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Flagged into failure: Using flags to cover hopeless failure at effective governance

Lorenzo Davis writes that when a government is hopelessly failing at providing effective governance, it will seek projects to appeal to populist sentiments, such as the Monumental Flag Project. Picture: Siyasanga Mbambani/DoC.

Lorenzo Davis writes that when a government is hopelessly failing at providing effective governance, it will seek projects to appeal to populist sentiments, such as the Monumental Flag Project. Picture: Siyasanga Mbambani/DoC.

Published May 17, 2022


In a week that has seen more South Africans join the begging queue to make ends meet and increasing numbers of children die of hunger, AfriForum and the ANC government both found time to waste money on vanity projects to show their tiring disconnect from the people of South Africa.

The ANC government and AfriForum have taken on flag projects to advance their views on freedom of speech and national pride.

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AfriForum has gone to court to argue that the right to display the old apartheid government flag should be protected under free speech legislation. The ANC government wants to launch a 100m-tall Monumental Flag Project to rouse our national pride and foster social cohesion.

In the absence of progressive and grounded political intelligence, it is a common understanding that old school nationalism is the go-to place for out-of-touch politicians.

It is also true that when there is a growing loss of political capital, there is often an appeal to populist sentiments – and political symbols take centre stage in such appeals.

If ever there was a moment to peer into the soul of these two organisations and see their political bankruptcy, it is in the case of these two flag projects.

When a government is hopelessly failing at providing effective governance and services to its people, it will seek projects to appeal to populist sentiments.

This Monumental Flag Project is a case in point. While people are dying and disasters ravage the country, let's rouse our national pride that we have the largest flag and longest flag pole on the African continent. That should settle us all down and fill our bellies and water tanks.

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Similarly, as AfriForum moves increasingly into advanced stages of terminal hysteria, we see them trotting all over the right-wing world to seek audiences.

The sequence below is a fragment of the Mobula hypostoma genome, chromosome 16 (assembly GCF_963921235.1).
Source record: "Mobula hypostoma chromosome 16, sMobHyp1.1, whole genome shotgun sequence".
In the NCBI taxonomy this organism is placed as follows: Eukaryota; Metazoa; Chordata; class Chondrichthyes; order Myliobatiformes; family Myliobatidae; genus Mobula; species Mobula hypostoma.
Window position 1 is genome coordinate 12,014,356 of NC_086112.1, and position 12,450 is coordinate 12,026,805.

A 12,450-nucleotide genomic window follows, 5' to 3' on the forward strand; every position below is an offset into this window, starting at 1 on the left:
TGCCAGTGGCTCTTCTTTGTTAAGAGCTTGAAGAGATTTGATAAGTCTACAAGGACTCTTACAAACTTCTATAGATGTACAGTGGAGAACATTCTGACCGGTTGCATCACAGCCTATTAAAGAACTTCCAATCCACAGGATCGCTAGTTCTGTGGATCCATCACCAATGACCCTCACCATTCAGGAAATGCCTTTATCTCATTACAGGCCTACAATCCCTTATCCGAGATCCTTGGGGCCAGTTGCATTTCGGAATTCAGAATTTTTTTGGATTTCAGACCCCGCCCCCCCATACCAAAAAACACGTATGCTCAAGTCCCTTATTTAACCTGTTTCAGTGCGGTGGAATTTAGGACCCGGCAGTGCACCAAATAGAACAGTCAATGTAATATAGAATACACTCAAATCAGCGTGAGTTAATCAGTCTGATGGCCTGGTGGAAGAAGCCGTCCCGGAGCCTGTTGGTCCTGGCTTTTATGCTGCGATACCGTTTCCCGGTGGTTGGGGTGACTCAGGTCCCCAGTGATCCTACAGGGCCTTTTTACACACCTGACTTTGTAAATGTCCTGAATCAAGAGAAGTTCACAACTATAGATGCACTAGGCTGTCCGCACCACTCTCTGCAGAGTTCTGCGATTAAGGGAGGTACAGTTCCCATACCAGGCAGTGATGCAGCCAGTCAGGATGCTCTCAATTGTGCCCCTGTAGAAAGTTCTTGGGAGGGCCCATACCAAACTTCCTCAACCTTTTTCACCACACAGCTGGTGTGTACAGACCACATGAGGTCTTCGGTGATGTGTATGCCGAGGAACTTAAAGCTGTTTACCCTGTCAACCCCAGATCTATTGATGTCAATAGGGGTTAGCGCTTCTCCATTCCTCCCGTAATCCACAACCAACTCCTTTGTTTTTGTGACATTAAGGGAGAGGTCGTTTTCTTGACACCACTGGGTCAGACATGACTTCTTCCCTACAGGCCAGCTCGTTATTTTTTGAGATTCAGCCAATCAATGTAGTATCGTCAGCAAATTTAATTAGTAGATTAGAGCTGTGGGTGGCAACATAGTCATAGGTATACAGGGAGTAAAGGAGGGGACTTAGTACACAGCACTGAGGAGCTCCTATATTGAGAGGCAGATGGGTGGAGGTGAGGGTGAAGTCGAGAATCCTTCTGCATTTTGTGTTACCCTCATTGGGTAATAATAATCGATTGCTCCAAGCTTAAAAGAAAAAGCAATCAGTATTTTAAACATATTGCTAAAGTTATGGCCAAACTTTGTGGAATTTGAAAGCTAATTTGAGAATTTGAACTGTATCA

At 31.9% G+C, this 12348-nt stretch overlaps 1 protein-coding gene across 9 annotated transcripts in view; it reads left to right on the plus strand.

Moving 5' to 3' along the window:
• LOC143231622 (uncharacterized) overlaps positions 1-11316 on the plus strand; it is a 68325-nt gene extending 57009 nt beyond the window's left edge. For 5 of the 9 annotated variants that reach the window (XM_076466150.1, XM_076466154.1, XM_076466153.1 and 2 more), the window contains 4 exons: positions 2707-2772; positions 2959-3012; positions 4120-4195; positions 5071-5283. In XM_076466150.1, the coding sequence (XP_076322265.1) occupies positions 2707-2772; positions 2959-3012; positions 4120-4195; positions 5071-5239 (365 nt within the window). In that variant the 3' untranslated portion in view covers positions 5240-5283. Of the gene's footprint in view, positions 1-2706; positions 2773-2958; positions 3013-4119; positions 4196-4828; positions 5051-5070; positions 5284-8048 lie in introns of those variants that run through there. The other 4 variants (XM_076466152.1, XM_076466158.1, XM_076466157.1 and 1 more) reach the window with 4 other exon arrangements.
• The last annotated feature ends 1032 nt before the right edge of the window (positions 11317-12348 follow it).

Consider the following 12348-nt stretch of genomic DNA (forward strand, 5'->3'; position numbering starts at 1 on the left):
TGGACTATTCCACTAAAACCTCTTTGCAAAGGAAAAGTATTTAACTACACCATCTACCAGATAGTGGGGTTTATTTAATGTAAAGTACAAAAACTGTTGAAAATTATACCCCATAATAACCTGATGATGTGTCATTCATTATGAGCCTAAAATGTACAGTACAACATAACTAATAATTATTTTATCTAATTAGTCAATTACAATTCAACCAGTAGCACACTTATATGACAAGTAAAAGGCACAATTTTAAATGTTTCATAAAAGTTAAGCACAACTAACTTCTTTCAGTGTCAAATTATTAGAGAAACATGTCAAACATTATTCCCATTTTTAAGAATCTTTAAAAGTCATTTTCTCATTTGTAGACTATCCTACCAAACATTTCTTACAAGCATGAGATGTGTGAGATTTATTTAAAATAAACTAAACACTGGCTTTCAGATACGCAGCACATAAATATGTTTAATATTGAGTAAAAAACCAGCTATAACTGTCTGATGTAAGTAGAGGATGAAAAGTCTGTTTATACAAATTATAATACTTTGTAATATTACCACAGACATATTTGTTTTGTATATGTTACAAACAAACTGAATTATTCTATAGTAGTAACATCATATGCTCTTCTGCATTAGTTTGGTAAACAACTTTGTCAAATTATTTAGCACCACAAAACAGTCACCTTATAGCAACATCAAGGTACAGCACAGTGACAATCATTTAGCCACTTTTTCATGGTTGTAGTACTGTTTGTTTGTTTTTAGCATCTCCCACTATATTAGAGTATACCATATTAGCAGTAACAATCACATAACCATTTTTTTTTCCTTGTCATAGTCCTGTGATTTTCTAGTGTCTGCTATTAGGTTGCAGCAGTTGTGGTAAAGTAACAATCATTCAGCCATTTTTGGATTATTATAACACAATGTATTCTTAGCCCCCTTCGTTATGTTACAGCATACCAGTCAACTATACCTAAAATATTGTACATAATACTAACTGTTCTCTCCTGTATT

The old apartheid flag is a symbol of offence. Think Vlakplaas. Think murder and death with state approval. The new Monumental Flag Project is an illtimed and out of place vanity project. It should come as a consequence of pride-inspiring achievements, not as a tool to seduce us into celebrating non-existent national pride.

Our political bankruptcy is becoming more apparent to see each day. Our leaders lunging at extremist populisms to stay in power or appear relevant is at a fever pitch.

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All this is indicative of both a worried government and a restless populace. What is missing in this AfriForum vs ANC State Flag Fest is the vast majority of South Africans who should rise up in the middle of this big vs bruised ego competition and say to both: "Can you both just stop, for god's sake? This is tiring. We are hungry. We need houses and water."

In the 2021 Fragile State Index, South Africa is ranked 89th out of 150 countries. Yemen is ranked no 1 as the most fragile country. Over the past 10 years, we have moved up on the list of fragile states.

When will our leaders have a wake-up call that understands the desperate state we are in? Other than the Constitutional Court, Parliament and the executive arms of government are failing South Africa's people.

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The sad truth is that we have some of the world’s best scientists, academics and analysts. We have some of the most profound human rights advocates. And some of the most brilliant economists.

Yet we are scraping the bottom of the barrel to appoint people to help build a strong and prosperous country. Perhaps Cape Town mayor Geordin Hill-Lewis and Professor Thuli Madonsela are the new brand of independent thinking and human-centred leaders we need to arrive at a better sense-making place in our politics.

We need fewer flag fights and a lot more fervour to stave off the failure of our state and the ultimate fall of our flag.

* Lorenzo A Davids.

** The views expressed here are not necessarily those of Independent Media.

Cape Argus

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